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Are selfishness and individuality—rather than kindness and cooperation—basic to biological nature? Does a "selfish gene" create universal sexual conflict?
In The Genial Gene, Joan Roughgarden forcefully rejects these and other ideas that have come to dominate the study of animal evolution. Building on her brilliant and innovative book Evolution's Rainbow, in which she challenged accepted wisdom about gender identity and sexual orientation, Roughgarden upends the notion of the selfish gene and the theory of sexual selection and develops a compelling and controversial alternative theory called social selection. This scientifically rigorous, model-based challenge to an important tenet of neo-Darwinian theory emphasizes cooperation, elucidates the factors that contribute to evolutionary success in a gene pool or animal social system, and vigorously demonstrates that to identify Darwinism with selfishness and individuality misrepresents the facts of life as we now know them.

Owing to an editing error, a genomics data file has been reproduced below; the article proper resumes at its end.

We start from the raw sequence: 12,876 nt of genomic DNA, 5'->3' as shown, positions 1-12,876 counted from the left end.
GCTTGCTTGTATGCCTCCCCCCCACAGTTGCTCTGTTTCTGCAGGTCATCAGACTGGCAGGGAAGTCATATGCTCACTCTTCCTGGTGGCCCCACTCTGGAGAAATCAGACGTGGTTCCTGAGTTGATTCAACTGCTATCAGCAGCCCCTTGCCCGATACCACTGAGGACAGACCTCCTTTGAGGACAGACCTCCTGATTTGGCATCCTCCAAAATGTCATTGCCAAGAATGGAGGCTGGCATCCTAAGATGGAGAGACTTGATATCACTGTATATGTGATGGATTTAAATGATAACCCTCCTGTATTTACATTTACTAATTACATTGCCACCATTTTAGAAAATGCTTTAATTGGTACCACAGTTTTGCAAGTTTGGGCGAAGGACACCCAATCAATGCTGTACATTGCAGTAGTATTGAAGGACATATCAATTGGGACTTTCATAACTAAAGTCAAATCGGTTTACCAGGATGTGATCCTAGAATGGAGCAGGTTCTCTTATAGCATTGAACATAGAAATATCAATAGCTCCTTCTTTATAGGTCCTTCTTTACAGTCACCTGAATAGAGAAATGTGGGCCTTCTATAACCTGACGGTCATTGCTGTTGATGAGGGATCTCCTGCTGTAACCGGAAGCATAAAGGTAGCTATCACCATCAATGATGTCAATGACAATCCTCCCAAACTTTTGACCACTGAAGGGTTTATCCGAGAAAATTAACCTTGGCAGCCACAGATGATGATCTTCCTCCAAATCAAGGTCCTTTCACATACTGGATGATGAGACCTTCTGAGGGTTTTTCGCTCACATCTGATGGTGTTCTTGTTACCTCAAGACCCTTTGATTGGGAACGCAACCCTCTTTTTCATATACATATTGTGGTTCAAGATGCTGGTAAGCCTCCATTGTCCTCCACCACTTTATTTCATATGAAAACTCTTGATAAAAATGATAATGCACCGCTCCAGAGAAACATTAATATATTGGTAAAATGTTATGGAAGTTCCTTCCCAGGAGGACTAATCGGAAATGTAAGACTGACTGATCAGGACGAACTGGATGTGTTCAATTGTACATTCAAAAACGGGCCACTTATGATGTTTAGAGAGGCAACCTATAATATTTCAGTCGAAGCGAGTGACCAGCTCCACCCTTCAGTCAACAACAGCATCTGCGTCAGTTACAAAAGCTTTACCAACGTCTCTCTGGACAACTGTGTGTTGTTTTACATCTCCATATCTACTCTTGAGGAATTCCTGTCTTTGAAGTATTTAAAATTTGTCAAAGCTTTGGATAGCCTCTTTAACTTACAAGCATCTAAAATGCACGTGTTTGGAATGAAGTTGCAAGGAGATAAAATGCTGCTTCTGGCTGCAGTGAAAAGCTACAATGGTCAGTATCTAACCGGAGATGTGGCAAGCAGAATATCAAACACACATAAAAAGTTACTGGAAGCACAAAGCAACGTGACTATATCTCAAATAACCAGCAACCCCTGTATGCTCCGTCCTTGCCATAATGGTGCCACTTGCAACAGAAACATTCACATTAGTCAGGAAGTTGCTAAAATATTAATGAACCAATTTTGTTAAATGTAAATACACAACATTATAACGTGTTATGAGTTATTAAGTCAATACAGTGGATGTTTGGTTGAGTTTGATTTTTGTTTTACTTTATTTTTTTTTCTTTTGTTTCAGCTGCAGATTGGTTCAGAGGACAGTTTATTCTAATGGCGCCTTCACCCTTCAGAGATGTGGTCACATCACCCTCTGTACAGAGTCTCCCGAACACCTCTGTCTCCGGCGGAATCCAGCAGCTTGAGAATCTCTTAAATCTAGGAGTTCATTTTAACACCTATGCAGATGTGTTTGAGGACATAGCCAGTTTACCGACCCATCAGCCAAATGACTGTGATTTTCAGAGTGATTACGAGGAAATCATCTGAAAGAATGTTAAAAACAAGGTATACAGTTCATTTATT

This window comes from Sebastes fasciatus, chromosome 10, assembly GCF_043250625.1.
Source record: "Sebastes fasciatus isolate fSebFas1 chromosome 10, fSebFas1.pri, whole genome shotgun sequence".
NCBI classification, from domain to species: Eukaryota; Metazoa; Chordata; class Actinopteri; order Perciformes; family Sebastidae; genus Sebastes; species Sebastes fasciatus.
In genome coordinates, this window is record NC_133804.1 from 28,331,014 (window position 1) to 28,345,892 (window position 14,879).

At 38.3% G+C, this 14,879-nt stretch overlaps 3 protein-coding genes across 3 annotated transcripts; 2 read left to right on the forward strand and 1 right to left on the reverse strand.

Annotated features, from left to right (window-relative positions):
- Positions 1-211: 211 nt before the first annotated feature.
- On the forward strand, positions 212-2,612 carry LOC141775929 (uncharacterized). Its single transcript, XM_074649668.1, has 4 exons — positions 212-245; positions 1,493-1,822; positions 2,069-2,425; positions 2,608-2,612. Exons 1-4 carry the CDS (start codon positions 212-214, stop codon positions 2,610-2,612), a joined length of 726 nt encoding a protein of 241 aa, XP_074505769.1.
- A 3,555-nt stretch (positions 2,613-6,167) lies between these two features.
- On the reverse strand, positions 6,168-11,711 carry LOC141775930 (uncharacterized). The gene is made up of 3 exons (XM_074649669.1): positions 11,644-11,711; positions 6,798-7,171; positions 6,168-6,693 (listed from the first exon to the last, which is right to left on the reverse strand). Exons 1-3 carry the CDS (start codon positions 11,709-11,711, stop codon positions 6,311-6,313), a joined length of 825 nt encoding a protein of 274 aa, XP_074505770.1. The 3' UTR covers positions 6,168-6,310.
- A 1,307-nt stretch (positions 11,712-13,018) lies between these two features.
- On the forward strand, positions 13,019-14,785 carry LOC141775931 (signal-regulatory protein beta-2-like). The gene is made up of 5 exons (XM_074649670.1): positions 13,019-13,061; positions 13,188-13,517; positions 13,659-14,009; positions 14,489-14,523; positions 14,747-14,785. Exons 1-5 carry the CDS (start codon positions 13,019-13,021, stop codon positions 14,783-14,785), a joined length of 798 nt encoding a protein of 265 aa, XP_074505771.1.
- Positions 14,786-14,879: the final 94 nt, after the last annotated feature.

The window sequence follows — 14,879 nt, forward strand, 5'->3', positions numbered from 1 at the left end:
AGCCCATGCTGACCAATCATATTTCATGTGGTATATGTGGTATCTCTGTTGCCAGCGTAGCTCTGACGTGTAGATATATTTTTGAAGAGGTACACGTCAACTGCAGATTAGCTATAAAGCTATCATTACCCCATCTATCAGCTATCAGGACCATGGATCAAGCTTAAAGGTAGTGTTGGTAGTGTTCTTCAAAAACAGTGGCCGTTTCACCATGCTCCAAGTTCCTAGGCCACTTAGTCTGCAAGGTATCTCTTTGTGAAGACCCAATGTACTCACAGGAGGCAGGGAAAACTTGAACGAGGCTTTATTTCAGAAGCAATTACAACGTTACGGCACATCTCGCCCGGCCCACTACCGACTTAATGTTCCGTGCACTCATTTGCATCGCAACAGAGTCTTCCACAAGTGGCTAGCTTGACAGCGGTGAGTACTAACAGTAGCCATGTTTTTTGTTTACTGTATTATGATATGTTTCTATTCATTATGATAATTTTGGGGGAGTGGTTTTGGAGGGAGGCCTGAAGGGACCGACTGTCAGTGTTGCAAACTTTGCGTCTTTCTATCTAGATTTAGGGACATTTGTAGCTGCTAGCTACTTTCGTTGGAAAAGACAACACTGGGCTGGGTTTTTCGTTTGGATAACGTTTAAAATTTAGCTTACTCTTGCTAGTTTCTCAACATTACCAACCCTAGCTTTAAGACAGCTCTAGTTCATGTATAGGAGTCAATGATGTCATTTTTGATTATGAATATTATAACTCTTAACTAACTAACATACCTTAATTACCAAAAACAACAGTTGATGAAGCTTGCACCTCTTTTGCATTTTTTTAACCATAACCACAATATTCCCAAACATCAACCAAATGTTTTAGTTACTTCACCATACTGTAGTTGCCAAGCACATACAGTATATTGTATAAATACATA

generate a good deal of heat, but also, let's hope,. . . . even more light."--The American Scholar
"Roughgarden's new theory is likely to end up an important extension to existing thought."--New Scientist
"Succeeds in re-opening issues long thought closed.. . . .(Challenging) what we thought we already know."--Nature
"Argues that. . . . sexual selection as a form of self-seeking improvement on the part of each beast is a myth."--New Yorker